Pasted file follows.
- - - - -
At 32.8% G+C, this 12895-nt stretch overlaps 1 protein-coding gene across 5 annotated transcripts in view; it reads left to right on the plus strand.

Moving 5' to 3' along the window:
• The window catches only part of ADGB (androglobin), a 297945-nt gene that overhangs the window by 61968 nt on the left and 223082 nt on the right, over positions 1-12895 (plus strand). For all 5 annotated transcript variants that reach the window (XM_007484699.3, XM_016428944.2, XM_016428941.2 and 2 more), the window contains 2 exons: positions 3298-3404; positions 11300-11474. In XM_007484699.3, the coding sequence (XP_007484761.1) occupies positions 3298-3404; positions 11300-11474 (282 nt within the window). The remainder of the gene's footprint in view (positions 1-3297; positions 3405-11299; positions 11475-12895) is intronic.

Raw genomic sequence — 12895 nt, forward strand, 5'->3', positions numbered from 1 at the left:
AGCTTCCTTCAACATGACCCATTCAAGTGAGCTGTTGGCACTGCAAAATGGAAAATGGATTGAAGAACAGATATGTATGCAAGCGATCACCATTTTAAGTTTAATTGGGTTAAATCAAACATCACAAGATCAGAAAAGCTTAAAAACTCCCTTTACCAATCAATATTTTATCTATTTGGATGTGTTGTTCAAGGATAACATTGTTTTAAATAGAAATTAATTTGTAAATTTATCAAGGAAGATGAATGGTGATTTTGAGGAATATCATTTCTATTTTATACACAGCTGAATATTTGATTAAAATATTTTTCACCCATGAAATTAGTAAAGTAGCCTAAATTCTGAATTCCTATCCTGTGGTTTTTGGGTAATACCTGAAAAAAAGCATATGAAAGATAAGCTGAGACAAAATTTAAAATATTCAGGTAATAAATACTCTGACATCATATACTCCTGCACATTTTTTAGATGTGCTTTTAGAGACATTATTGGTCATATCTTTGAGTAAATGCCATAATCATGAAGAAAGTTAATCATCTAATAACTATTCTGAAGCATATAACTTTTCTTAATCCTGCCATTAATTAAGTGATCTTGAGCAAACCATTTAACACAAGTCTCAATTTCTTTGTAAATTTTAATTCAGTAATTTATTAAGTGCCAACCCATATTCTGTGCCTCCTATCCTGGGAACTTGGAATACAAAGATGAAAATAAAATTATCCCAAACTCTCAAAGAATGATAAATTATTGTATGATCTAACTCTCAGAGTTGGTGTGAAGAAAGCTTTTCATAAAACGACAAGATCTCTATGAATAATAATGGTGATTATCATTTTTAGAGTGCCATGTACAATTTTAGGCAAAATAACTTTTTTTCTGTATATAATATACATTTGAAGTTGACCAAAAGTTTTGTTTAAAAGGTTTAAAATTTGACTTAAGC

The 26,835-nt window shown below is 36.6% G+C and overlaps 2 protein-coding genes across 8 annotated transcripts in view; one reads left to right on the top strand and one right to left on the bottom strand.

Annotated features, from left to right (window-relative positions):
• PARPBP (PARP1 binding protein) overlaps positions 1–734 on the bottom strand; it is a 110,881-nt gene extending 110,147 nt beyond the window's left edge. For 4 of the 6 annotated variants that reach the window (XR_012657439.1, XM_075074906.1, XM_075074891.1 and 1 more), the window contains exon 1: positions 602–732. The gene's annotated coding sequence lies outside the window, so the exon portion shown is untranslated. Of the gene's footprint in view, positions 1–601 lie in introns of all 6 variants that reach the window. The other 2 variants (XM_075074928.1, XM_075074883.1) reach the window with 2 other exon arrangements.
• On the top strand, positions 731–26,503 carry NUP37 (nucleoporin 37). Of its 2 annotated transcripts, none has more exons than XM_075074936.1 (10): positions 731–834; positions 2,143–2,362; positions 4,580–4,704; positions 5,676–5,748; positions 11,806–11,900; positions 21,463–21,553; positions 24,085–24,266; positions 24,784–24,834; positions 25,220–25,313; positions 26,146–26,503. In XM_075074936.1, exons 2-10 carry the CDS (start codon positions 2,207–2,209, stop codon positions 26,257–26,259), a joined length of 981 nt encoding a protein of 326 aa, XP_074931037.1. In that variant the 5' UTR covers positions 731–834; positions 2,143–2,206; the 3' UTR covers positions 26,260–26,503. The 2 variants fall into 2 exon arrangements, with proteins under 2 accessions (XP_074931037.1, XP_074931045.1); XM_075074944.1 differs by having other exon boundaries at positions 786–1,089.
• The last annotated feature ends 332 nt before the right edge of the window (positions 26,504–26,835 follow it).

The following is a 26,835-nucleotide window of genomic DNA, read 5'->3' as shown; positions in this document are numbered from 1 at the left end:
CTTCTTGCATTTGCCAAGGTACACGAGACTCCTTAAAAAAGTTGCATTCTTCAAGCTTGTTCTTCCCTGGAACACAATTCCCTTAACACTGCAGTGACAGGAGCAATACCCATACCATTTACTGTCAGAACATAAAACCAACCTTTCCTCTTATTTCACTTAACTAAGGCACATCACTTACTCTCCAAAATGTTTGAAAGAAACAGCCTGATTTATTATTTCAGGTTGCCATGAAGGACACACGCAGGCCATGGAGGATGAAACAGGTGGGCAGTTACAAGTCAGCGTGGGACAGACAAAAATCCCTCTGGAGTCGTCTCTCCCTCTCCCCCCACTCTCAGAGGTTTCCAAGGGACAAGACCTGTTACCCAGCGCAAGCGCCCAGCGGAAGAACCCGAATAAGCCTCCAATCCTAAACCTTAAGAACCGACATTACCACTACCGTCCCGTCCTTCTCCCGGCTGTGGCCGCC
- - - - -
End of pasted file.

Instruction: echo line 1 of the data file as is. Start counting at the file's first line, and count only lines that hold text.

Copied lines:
At 32.8% G+C, this 12895-nt stretch overlaps 1 protein-coding gene across 5 annotated transcripts in view; it reads left to right on the plus strand.